There was a scary revelation I heard yesterday that helped me make a decision: I'm taking an extended sabattical from social media. This isn't a new concept, even for myself, but it may be the prelude to dropping social media altogether. It was all prompted from a great conversation coach Jenny Blake had with writer Alexandra Franzen:

I started to become very aware about my time, mental and creative energy was getting tied up in Twitter. I actually did a little experiment where I recorded how long does it take me to write, edit and post one tweet, and then how much time I was spending tracking that tweet, like who has commented, etc.  

I came up with this estimate that I was spending 10 - 12 minutes of my life into every tweet. Then I looked at how many times I had tweeted and it was like thousands! Multipled those tweets by those 10 - 12 minutes per tweet and multiplied that by the next 40 years of my life - and found that if I keep using Twitter, by the end of my life, it would be something like three years of my life on Twitter. I felt very sad.

I'm no spring chicken, so it proved to be a nice reality check. As unplug compadre Baratunde Thurston said, his break would be perfect for the American holidays. And so would mine.

Starting today, I'll be taking a sabbatical from social media until the new year. I'm not sure when I'll come back.

Here's why you should consider it, too:

Know your business will run without you

Entrepreneurs, and particularly solopreneurs myself, have a problem delegating. It's understandable: You make big sacrifices to make a particular goal and, since you are usually the one getting hands dirty, you have a higher insight into what your customers needs. This is also the reason why founders often get in their own way, as it often means having a static view of your business and a myopic perspective that isn't compatible with growth.

Walking away forces you to drop the ego and pick up some help! In my case, I'm leaning on MeetEdgar to push out any relevant social media connected to my column and my books. I am directing people to my revamped newsletter, so I'm not completely dependent on social media (another great lesson in independence). I'm also putting a notice on all my active platforms that I will be heading out. You may want to bring in a virtual assistant into the mix, too, to keep things organized online.

We all need systems, no matter how small our operations. Not only does this prepare us for future growth, but it allows us to be away during times of illness, vacations or other necessary circumstances.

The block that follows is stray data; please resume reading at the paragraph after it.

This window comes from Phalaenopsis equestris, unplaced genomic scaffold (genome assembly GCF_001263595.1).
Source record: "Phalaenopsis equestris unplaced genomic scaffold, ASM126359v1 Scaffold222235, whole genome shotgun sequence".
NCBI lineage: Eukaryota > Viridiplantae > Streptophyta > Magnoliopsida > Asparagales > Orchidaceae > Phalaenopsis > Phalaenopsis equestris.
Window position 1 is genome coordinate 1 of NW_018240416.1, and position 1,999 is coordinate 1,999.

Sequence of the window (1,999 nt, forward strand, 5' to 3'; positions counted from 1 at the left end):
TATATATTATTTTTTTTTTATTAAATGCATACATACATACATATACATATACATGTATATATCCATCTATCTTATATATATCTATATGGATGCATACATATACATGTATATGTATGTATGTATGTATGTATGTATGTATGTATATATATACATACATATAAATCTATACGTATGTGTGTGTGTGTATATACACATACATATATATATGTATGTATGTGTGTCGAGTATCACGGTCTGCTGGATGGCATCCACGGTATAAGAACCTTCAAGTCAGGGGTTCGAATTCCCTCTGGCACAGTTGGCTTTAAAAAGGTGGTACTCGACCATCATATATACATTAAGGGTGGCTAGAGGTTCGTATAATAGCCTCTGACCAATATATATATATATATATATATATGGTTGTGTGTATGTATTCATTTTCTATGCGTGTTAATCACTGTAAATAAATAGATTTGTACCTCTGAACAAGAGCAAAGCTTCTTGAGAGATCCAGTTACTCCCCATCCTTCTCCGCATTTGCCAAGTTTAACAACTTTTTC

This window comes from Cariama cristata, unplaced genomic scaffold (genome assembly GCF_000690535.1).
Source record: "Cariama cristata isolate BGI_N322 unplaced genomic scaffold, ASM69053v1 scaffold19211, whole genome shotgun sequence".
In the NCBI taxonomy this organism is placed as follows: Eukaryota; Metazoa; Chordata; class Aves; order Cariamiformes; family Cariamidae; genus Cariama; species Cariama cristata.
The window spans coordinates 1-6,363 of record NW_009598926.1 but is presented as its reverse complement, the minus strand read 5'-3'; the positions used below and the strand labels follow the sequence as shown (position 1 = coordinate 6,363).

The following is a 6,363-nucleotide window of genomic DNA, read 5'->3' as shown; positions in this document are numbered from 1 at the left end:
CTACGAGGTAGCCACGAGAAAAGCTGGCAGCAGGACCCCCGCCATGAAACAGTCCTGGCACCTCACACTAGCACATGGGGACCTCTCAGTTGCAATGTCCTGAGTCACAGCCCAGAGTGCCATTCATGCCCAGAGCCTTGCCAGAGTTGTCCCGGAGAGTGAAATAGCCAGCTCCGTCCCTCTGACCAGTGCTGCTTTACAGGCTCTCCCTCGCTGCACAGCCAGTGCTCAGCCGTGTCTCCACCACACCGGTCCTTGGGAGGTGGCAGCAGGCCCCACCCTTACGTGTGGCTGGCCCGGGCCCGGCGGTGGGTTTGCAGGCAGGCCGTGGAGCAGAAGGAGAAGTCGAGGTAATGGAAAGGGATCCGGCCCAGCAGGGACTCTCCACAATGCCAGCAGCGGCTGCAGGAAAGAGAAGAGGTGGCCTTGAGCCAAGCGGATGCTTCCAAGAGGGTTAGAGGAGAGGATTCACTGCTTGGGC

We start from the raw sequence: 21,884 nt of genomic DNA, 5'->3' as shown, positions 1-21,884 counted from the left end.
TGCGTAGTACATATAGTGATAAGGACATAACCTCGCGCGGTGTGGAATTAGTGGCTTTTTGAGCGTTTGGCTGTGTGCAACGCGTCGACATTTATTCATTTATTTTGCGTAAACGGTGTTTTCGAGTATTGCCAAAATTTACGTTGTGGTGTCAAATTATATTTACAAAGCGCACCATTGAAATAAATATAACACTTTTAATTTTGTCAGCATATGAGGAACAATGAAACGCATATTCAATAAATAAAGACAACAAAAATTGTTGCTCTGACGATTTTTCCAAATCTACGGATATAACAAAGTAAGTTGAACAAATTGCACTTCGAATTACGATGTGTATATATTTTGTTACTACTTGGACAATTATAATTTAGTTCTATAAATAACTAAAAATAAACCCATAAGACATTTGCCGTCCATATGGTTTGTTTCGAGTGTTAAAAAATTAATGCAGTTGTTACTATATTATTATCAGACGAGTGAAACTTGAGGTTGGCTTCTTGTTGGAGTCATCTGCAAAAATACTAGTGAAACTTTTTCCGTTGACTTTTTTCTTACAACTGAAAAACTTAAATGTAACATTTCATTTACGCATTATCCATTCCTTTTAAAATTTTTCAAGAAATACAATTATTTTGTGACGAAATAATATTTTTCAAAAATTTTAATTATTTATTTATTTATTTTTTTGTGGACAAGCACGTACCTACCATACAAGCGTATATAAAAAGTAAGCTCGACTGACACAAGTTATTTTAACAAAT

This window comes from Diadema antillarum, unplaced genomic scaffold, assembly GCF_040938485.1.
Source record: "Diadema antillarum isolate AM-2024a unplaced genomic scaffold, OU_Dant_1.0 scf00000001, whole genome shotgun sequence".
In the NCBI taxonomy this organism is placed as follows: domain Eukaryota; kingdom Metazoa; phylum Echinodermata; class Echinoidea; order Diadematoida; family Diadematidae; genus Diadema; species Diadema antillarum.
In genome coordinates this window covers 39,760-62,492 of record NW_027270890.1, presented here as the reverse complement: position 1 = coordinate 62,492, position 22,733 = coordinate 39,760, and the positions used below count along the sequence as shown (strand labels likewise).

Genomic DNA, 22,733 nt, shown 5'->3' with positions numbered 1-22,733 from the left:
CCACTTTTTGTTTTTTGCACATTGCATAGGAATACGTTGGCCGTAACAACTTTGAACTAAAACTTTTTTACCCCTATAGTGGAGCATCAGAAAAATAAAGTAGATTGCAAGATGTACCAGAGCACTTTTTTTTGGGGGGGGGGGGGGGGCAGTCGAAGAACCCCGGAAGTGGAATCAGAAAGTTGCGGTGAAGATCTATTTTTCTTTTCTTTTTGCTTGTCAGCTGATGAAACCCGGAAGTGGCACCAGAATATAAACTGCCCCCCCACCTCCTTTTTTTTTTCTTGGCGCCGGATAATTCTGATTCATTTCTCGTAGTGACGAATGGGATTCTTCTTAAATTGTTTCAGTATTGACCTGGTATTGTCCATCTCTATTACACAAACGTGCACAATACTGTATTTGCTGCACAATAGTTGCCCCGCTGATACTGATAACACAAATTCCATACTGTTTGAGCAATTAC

Know your own thoughts

The social media echo chamber is strong, especially nowadays with quickly degrading political discussions and vitriolic arguments about truth. The rabbit hole has never been more prevalent or more dangerous.

What many of us need is a hard reset. In tech terms, a hard reset is when we shut things down and completely reboot the system. Have you ever left your phone or computer on for days straight? It not only raises in temperature, but also builds up excess files in its temporary memory. It eventually begins running slower and, sooner or later, it will shut down on its own.

If you are a fellow creative, then you need to be away from the peanut gallery to recharge your mind and solidify your unique perspective. Without the latter, you don't have a brand, nevertheless a voice. You also need it to determine your goals, which should be independent of the public noise.

Get more done

Look to your left or your right. If you're like me, there is a stack of magazines, books and other items you are yet to touch. The daily sip of the social media firehose has kept me away from quiet research.

In the podcast conversation, Franzen talks about her business boosting after breaking away from social media. She could concentrate more and truly focus on connecting with her customers in person, in her newsletter and in her work.

Personally, the philosophy also leans on the Zeigarnik Effect, which, being a completist, affects me more than most:

The Zeigarnik Effect is named after Russian psychologist Bluma Zeigarnik... Her research supported one simple idea: Completed tasks are rarely remembered, yet incomplete tasks dominate our minds.

Social media encourages incomplete ideas: A quick peek can quickly expose you to five must read stories ("BREAKING! READ NOW! A THREAD!"). We can only read so much, which means they are bookmarked, tabbed or paged. It doesn't mean all aren't worthy of your time. It means you have only so much time to spend - and that's time away from the business of your business.

And, to be honest, I'm way more excited than nervous. It reminds me of being a new parent and actually looking forward to solo airplane flights, runs to the grocery story or even the dentist office as it actually gave me the space to shut down, get quiet and catch up with my own thoughts. It feels the same, except this baby doesn't need me. I'm putting it to sleep for a while.

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